Mayonnaise is not tasty. I begin with the worst culprit, fast food mayonnaise. I can’t think of anything that is more vomit inducing than warm mayonnaise that has been sitting out for hours near a heat lamp growing all kinds of bacteria, parasites, and decomposing insects. Please don’t give me the, “Oh come on, it’s not that bad.” You would be incorrect. Do you trust the minimum wage fast food worker to shuffle back and forth between their “station” at the grill and the walk-in fridge to ensure that the 30 billion doses of mayonnaise for the day are nice and fresh? Hello? Wake up! That mayonnaise has been warmer than room temperature and exposed to elements and creatures alike for hours and you’re eating it. Rule: mayonnaise spoils; if you are going to put in your body: a) know where the closest emergency room is, and b) know where it’s been (the answer should include refrigeration).
Inexplicably however, mayonnaise use is diverse. But I would posit that the setting for mayonnaise consumption is almost universally irrelevant. Even at a respectable dining establishment, these guys are busy. That funk is still going to sit out unrefrigerated, it’s warm, it’s viscous, it looks like horse sperm and smells like it as well. Question: If you are eating something with mayonnaise in it, are you really eating at a respectable dining establishment?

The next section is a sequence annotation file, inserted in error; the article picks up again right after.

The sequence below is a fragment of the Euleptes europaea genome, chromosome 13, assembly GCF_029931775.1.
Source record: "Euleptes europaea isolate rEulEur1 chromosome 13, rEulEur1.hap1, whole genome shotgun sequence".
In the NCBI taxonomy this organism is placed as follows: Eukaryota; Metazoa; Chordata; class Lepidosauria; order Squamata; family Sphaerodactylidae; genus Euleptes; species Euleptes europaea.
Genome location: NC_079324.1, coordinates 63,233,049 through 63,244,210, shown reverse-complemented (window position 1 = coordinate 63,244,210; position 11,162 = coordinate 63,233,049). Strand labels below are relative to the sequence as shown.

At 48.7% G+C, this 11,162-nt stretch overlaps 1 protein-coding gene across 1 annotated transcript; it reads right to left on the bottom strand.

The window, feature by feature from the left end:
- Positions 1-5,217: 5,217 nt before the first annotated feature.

Lastly, I would be remiss if I were to ignore another common American phenomenon: at-home mayonnaise. Millions of American households have jars of mayonnaise that have been left, seal broken, in their refrigerator in excess of six months. I have no problem with food that does not spoil – WHEN IT IS IN A SEALED CONTAINER. The seal has been broken and it is acceptable to eat months later??? I don’t want to eat anything with that kind of staying power. Rule: there is a positive relationship between variables “length of time in fridge” and “velocity of escape from lower intestine”. That’s math people, look into it